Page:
What is malicious wounding?


A person may be charged with malicious wounding if the prosecution determines they have caused bodily injury to another person by cutting, stabbing, shooting or seriously wounding them in some way. Attorney Shawn M. Cline notes that malicious wounding is a Class 3 felony in the state of Virginia and that it carries much stiffer penalties than a Class 1 assault charge.

According to attorney Jamison Koehler, there are three components that must be proven in order to convict someone of malicious wounding in Virginia. The first component is showing that the defendant shot, stabbed, cut or wounded someone physically. The second component is proving that the defendant intentionally wanted to disfigure, disable or even kill someone by their actions. Malice is the third component that must be proven. Koehler relates that malice focuses on the defendant's state of mind at the time of the assault. For example, a person gets angry and seeks revenge for a perceived slight by hitting someone with a heavy object. The state could prove that this person showed malice and their motive was to cause severe injury.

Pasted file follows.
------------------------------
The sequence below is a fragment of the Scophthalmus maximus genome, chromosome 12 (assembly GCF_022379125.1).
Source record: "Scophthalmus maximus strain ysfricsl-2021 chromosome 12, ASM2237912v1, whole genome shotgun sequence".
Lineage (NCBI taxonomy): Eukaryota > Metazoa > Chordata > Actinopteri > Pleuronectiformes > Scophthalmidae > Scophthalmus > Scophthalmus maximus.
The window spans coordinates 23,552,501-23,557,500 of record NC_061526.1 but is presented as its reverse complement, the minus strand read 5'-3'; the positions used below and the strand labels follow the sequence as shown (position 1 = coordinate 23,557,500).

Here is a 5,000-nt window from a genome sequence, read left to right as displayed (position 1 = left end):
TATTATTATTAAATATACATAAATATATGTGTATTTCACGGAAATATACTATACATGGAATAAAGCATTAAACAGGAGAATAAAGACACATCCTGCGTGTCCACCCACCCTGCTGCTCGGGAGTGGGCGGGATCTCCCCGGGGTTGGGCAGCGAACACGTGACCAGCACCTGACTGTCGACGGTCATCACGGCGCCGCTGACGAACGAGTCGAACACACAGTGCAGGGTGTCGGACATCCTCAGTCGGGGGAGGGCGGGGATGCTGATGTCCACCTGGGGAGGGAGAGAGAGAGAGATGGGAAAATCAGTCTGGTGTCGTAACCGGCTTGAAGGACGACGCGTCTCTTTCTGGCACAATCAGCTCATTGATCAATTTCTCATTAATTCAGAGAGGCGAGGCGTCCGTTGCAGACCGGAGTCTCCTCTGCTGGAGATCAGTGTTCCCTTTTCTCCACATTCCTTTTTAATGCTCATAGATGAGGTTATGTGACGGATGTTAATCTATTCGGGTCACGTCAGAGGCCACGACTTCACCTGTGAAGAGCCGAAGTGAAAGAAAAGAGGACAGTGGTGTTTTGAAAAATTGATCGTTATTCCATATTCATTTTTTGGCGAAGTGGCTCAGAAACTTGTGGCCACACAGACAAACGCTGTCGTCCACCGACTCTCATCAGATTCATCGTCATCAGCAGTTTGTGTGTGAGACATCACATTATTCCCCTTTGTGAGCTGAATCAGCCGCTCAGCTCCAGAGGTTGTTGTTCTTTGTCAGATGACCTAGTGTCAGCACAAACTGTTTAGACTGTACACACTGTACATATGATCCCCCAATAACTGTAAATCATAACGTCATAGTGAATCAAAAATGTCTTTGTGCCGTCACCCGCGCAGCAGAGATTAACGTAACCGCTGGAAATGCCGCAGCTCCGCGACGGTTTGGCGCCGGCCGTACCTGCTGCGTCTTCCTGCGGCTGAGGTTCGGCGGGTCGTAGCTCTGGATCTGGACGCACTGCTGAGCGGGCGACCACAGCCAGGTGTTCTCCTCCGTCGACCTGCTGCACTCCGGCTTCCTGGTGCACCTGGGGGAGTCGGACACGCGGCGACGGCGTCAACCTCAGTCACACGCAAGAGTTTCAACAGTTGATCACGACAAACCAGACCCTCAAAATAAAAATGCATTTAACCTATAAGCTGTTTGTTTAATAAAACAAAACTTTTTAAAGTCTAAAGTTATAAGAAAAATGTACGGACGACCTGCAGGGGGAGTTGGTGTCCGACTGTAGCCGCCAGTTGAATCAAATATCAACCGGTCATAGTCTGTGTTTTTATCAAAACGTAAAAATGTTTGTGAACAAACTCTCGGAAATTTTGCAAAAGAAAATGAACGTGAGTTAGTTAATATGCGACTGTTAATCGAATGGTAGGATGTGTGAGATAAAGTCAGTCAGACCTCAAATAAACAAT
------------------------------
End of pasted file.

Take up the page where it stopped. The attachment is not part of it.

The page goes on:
There are two distinct levels to a malicious wounding charge as related by Koehler. On the regular charge, the penalty is five to twenty years in prison with fines going up to $100,000 per the Virginia Criminal Code as of 2014. A person could serve between twenty years to life for aggravated malicious wounding with fines up to $100,000. Individual states have separate criminal codes and penalties.

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